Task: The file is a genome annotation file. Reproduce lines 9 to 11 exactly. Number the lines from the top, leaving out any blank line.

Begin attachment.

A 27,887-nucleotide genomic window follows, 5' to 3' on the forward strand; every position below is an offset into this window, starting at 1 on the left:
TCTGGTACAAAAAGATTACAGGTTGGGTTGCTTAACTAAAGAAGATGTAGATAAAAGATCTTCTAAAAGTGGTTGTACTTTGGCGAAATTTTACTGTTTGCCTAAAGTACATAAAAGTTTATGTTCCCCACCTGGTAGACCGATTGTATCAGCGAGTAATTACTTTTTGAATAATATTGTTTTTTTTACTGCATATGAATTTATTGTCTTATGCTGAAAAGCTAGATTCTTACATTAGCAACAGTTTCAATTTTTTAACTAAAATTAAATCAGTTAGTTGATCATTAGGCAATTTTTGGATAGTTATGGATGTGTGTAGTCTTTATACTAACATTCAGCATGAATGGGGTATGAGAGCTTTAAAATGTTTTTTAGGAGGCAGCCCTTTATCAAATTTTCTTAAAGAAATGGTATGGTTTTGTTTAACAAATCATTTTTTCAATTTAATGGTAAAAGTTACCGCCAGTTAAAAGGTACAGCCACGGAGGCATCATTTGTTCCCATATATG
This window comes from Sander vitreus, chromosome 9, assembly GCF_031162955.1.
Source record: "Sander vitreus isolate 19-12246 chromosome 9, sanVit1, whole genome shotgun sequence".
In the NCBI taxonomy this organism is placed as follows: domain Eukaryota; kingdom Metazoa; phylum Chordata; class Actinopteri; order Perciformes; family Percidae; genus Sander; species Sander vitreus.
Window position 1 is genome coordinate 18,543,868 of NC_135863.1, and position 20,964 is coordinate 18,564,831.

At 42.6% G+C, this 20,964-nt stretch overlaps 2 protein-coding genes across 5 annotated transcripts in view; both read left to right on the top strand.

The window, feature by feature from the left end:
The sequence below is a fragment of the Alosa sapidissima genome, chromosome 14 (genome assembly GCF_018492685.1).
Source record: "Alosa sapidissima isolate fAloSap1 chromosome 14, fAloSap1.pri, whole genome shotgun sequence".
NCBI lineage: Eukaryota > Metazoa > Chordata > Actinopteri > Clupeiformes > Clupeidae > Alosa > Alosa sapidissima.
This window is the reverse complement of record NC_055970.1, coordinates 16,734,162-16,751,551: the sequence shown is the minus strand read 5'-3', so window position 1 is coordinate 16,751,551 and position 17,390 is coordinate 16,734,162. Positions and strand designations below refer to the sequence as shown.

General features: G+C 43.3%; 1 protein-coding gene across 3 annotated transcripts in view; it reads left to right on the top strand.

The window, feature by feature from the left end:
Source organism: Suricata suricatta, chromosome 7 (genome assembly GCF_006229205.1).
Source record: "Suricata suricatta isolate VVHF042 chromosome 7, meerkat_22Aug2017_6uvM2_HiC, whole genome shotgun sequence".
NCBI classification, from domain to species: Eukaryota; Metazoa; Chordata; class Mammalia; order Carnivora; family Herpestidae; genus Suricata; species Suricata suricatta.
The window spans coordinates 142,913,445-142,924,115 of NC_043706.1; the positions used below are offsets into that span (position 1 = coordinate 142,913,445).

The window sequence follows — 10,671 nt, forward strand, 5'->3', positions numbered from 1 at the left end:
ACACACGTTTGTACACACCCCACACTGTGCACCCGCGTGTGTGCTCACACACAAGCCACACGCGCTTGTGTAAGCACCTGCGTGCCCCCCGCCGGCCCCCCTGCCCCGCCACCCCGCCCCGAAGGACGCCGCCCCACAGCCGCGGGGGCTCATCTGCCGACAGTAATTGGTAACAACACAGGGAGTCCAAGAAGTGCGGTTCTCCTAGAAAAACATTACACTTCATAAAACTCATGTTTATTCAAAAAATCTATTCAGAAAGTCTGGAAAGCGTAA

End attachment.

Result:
The sequence below is a fragment of the Alosa sapidissima genome, chromosome 14 (genome assembly GCF_018492685.1).
Source record: "Alosa sapidissima isolate fAloSap1 chromosome 14, fAloSap1.pri, whole genome shotgun sequence".
NCBI lineage: Eukaryota > Metazoa > Chordata > Actinopteri > Clupeiformes > Clupeidae > Alosa > Alosa sapidissima.